The next morning the boy woke up an hour before his alarm went off and lay in bed staring at the ceiling—'who the hell makes a ceiling out of cinder blocks?'. The light from the hallway flowed under the door and reflected off the linoleum giving the room a dim underlighting. 'So that was it', he thought. 'My first girlfriend and she broke up with me after only a week and a half.' His arm stretched toward the ceiling as he made shadow puppets with his hands. What had he done wrong? His eyes circled around the room, scanning as though the answer lay in some dark corner. Did she feel like he'd ignored her? They circled again. Was he too distant? Circled again. Was he just a temporary stand-in for the guy she really wanted?
He thought of the conversation they'd had, the conversation he had demanded and she'd tried to avoid: "I guess I want to know why?" he mumbled. His fingers tugged at the loose strands of his jeans unconsciously. She sat crosslegged on the bed, computer lying in her lap; she wasn't looking at him. The silence punctuated by the clicks of the touchpad as she browsed the internet. Click. Click. The moment stretched out into awkward infinities and his mind rapidly tried to formulate responses to all her potential replies. "It just didn't feel right," she answered eventually. Silence again. Click. Click.
"Do you think we'll still talk to each other in five years?" He apprehensively stared at the carpet, bowing his head against rejection like a traveler against sleet. Months had passed as he slid deeper into depression. Even being aware of it made no difference. And as he fell further down the slope, covered in mud, he put her on a higher and higher pedestal. She was his anchor, the center of his existence around which he constructed everything else.
"Yes." She didn't make eye contact. He thought he was over her, that they truly were just friends and good ones too. Mutual support, respect, care. But there was always the nagging feeling that she tolerated him out of pity or a sense of responsibility for his mental state. "No, I mean, do you think we'll still be friends in five years?" She smiled over the screen of her laptop reassuringly. "Of course."
A year later he fell in love with her again. Torturously in love. He knew he shouldn't be but she was all that was preventing him from hanging himself.
Valentine's Day approached and a compulsion came over him. He'd bare his soul to her again. Maybe she'd understand this time. Maybe they could give it another try. The boy drove into town and went to the store. It was 15 below with windchill and his face was pelted with snow as he walked from the parking lot. 'This is stupid. You are stupid. You shouldn't be doing this,' he thought as he made his way towards the aisle overflowing with pastel shaded merchandise. A bear, he needed a bear. He walked down the aisle glancing at the shelves. The only ones left were powder blue bears with 'Hug Me!' embroidered across the stomach. He bought one anyways. It wasn't a bear, it was a symbol—a plea for her to care about him in the same way he cared about her.
"Hey," he said, "I've got something for you." He smiled as he handed her the bear and the candies. "Awwww, it says 'Hug Me!'" She smiled and then leaned over and put her arms around him. The boy tucked his head into her shoulder. "Thank you!" He held onto her in desperation, drinking in the fleeting physical contact it provided. He opened his mouth to speak, hesitated, then closed it again.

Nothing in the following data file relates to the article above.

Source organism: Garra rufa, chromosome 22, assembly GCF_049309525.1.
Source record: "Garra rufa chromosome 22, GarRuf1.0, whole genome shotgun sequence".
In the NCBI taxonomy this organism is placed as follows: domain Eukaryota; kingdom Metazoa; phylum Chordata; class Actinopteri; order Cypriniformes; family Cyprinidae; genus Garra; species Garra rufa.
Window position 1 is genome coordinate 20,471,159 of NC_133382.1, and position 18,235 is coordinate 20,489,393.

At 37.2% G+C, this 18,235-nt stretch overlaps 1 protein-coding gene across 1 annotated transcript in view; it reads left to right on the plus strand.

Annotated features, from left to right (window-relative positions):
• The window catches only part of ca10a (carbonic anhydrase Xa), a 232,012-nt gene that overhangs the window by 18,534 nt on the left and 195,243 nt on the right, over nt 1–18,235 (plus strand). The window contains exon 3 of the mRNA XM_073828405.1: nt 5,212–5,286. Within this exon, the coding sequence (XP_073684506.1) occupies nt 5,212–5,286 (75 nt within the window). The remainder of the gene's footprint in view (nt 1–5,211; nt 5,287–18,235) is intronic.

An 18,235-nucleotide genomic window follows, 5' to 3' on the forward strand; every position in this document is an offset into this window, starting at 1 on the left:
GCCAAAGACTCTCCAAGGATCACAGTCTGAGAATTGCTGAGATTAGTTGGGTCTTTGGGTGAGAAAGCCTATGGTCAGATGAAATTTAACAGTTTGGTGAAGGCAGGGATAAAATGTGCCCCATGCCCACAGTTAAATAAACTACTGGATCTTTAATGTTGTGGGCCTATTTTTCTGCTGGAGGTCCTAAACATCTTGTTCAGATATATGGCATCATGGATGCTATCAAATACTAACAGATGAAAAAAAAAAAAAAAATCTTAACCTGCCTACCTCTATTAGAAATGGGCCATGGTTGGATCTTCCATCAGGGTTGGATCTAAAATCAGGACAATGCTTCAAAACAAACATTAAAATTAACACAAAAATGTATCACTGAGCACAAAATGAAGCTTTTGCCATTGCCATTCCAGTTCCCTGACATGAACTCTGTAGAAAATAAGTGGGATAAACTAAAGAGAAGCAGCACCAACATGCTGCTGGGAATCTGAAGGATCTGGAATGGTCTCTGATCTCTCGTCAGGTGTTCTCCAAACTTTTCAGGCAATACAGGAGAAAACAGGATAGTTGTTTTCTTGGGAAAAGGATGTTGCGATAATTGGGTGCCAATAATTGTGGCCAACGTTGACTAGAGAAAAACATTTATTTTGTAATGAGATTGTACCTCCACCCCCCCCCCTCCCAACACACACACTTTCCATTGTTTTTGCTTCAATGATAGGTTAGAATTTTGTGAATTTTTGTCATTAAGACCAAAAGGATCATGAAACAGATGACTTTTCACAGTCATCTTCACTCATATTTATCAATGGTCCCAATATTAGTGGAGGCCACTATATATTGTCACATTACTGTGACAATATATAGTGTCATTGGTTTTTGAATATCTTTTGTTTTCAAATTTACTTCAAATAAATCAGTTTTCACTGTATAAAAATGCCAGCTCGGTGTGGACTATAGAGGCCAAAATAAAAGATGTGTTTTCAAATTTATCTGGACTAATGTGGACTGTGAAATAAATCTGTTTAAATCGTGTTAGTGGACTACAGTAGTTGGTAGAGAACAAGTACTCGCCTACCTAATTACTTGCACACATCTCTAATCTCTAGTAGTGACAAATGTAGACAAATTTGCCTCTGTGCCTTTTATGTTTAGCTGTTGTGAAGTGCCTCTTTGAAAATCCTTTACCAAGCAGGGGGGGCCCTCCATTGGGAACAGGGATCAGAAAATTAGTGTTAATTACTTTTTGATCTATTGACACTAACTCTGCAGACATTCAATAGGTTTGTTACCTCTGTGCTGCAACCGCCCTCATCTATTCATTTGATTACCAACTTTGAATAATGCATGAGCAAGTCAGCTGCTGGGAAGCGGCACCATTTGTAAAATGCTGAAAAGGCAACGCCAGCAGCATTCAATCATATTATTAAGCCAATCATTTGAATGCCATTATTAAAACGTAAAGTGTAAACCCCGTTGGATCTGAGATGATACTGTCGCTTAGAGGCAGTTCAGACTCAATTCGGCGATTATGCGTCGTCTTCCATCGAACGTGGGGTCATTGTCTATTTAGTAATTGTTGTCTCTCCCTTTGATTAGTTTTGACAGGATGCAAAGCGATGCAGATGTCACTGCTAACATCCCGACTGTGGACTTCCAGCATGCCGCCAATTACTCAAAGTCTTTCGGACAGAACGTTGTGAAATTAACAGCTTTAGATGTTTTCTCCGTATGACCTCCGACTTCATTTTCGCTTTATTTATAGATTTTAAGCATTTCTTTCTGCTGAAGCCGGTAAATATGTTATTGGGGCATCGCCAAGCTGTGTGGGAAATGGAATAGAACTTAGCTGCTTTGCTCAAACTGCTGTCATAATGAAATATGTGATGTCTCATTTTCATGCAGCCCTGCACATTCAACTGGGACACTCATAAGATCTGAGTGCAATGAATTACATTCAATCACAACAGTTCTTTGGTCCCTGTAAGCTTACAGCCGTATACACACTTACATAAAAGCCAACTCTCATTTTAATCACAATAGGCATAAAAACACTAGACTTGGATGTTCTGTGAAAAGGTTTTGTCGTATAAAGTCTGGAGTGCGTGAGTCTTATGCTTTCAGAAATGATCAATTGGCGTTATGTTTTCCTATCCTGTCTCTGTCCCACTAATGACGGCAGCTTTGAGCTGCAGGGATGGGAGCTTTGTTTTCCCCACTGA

"I'm so sorry."
He looked off to the side with a tired expression. She'd done it again, a harsh reminder of his new place in the hierarchy of her life. "You said we could talk last night. And the night before. And you didn't show up either time." She made eye contact for an instant, her face an apology. "I know and I'm really sorry about that and I don't blame you if you hate me." The words came out all at once, escaping her like the rancid air from a deflating tire.
The week before he'd asked, humbly, if he could get something off his chest. Her response? "Of course; any time." He didn't see or hear from her for five days. He asked again: "yes, I get off work at 10." So he had waited, alone, for three hours. The next day she called him, "I'm so sorry, I totally forgot." Forgot. Even on face value it was a cruel excuse—that it was a lie made it nearly unbearable. 'It's ok,' he had said, as though his heart were too strong to be damaged by betrayal, 'but can we talk tonight?'
"Yes, I'll be there."
He was quiet for several minutes, silent anger filling the air with unspoken demands. "I..." she started and trailed off, deciding how much to tell. "I was...with Grant those nights and I...ended up tied to the bed..." The anchor ripped loose from the bottom. Sex was more important. Did she not understand? Did she not know he had stayed alive all these months just for her? "Oh," he said, "I was just going to talk about how I have no reason to live."
He decided to kill himself.
"What?" Another year and a half. She sat in the chair facing away from him, alternately scrolling through Facebook and shopping for new shoes. "Emily," he repeated. "Whaaaaaaaaat?" she drawled, smiling and tilting her head as she swiveled back and forth in her chair. It was a childish act meant to be cute—he'd gotten over it a long time ago. He watched her as she swung back and forth, dispassionately admiring her legs through the plum purple yoga tights she wore far too frequently. She was going to be pear-shaped when she got older—there's no fighting genetics—but for now she was fit with only the telltale portents of middle age. "Can we have an honest conversation?" The chair squeaked quietly every time she reversed direction. "What about?" She stopped swinging for a few seconds to type in another web address. She still wasn't looking at him.